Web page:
MILTON — A new daycare facility has opened in Milton, with a completely remodeled interior and flexible hours.
Glover Lane Learning Center was completely redone, from an all-new air conditioning system and plumbing to new flooring and fresh paint, according to owner Sandra Gray, who worked at Navy Federal Credit Union before leaving and opening the center.
“I had no idea it was more than just slapping some paint up,” Gray said about the renovation. “It was bad. It took a long time, it really did. And then [trying to find] contractors in town. I tried to keep everything local, and I still am, because I’m here; I’m going to be taking money from people in Santa Rosa County — this is for them.”
Gray has the help of Tonyia Nevins, the facility’s director, who has worked in child care for many years. Nevins said she met Gray last summer, and was drawn in by her enthusiasm.
Glover Lane Learning Center is open Monday through Saturday, and due to state regulations, Gray was only able to open the facility from 5 a.m. until 10 p.m., but her goal was to be open until at least midnight. Nevins said the structure will differ on the weekend; there will be less academics and more fun activities and classes like sewing. Buses will take school-aged children to the facility for after-school care.
“When we start having nighttime children, they will have breakfast, lunch and dinner here,” Nevins said. “We don’t do cold cereals and Pop-Tarts for breakfast. We’re also peanut-free.”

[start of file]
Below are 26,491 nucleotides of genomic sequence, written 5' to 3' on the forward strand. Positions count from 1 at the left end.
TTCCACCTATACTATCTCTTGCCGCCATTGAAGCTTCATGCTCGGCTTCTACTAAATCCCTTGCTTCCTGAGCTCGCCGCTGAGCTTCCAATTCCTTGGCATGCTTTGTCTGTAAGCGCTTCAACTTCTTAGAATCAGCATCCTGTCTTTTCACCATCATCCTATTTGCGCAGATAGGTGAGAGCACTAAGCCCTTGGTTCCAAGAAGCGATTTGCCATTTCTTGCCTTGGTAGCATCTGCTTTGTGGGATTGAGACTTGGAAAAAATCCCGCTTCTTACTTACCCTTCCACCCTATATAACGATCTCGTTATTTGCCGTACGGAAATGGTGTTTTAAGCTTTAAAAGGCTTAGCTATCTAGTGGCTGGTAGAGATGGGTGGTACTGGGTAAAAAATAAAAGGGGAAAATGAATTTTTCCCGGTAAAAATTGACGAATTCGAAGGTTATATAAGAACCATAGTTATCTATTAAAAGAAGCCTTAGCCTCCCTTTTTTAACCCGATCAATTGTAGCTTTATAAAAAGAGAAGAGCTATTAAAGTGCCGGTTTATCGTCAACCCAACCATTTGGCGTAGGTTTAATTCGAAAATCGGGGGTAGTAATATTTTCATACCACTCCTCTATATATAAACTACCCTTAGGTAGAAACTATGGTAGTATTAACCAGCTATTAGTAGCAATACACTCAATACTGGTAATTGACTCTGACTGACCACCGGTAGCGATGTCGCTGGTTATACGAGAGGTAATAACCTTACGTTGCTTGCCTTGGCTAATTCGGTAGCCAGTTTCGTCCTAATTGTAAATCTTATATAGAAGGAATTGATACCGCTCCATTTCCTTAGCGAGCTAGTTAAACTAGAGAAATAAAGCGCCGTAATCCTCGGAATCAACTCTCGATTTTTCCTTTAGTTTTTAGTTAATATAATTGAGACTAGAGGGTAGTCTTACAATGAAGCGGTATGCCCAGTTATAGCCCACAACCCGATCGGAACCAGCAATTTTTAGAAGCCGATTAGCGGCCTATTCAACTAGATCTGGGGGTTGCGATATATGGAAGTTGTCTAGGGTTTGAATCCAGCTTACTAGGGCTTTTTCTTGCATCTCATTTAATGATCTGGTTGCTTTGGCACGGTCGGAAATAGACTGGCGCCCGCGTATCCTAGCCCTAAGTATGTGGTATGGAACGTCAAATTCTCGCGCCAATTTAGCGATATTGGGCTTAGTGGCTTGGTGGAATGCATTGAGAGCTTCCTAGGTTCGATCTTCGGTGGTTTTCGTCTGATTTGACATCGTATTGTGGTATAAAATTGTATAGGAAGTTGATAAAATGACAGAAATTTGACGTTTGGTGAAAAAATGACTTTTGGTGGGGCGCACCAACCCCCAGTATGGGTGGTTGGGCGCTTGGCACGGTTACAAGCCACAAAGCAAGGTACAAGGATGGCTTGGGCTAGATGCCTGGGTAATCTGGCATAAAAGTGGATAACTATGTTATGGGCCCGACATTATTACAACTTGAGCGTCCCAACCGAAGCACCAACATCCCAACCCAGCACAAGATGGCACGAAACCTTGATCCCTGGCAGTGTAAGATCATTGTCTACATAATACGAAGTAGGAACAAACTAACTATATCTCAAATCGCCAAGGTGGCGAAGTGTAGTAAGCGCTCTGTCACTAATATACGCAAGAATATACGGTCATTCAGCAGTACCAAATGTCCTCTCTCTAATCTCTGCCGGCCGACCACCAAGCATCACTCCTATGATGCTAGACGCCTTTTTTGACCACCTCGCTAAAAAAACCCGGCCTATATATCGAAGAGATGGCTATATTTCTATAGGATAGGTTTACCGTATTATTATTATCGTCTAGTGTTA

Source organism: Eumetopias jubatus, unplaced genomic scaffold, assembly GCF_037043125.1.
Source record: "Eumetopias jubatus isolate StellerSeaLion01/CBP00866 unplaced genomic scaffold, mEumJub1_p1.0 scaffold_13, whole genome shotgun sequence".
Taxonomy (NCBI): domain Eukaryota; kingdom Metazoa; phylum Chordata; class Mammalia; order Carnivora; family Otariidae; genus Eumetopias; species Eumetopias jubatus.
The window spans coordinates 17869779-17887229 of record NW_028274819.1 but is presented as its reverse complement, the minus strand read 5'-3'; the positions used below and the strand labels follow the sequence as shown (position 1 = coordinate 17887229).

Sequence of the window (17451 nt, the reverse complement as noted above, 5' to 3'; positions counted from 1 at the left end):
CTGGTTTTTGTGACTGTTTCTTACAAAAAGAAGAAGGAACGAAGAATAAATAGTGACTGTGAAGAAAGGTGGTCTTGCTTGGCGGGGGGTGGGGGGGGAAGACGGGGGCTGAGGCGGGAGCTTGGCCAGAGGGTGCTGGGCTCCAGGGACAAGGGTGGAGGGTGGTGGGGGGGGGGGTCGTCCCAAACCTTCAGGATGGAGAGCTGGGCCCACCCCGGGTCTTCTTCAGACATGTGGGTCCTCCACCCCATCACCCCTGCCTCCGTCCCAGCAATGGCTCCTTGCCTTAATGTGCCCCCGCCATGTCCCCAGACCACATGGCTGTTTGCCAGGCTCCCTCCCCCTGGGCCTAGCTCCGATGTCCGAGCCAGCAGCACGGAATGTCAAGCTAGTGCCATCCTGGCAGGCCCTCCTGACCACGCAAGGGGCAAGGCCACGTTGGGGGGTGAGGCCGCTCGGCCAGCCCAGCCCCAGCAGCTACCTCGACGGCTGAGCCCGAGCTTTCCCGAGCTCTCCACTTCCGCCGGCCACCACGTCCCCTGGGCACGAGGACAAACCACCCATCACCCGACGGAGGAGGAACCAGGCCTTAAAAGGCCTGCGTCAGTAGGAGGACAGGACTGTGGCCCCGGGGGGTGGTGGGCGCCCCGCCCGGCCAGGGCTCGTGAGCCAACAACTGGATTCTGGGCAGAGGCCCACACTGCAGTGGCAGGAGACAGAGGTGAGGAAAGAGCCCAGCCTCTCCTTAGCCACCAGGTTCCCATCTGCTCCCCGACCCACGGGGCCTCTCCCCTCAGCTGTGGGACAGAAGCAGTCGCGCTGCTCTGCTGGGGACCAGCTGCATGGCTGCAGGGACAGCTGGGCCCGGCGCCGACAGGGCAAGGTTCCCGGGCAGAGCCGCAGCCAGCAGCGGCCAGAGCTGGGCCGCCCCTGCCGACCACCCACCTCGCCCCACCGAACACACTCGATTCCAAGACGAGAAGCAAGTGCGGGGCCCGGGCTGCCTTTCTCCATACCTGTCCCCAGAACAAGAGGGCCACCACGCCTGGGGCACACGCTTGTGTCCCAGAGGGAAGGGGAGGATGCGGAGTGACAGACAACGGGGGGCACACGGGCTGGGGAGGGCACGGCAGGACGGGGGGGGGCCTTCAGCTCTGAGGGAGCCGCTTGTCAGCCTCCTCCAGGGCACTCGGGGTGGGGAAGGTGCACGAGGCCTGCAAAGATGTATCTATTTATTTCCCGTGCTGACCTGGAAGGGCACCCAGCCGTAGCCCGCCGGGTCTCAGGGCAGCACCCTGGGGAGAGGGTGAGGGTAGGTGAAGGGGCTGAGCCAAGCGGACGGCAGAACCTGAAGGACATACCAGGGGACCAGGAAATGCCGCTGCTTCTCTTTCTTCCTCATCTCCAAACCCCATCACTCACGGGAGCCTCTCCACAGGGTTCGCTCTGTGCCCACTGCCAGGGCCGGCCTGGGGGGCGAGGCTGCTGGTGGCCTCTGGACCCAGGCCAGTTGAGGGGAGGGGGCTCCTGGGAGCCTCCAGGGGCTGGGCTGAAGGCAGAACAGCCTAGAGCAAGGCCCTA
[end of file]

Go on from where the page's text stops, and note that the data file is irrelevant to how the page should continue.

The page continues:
The facility will serve all organic, non-processed hot meals to the children and they will make their own organic baby food for the infants. There is a play area with new equipment and fresh sod. Gray said she plans to have gardens during the springtime for children to enjoy.
“We start teaching our 1-year-olds academics; colors, shapes, numbers, letters,” Nevins said. “The goal is to have these children better prepared for kindergarten than the average child.”
The facility accepts child care assistance vouchers through the Early Learning Coalition. There will be a Voluntary Pre-Kindergarten program offered 8-11:30 a.m. from Sept. 5 through May 24.
“The earlier you start teaching them, the more successful they are going to be as an adult," Nevins said.
Gray said she had a lot of help from her 82-year-old mother who assisted her with everything from cooking to laying sod.
“We wouldn’t have gotten this all done without my mom,” Gray said.
She also said the facility’s goal is to make sure the children have fun and just be kids.
“More importantly, I want them to learn and I want them to have fun learning,” Gray said. “The motto is: where learning is an adventure. I want them to make it adventurous and make it new and exciting.”
The largest classroom will only have 11 children; although regulations from the Department of Children and Families state that there can be more in a class, Gray said she doesn’t want the classes to get hectic and the teachers to be overrun by children.
“This is not going to be a cookie-cutter daycare,” Nevins said. “We are going to do lots of fun things, and learn as we go.”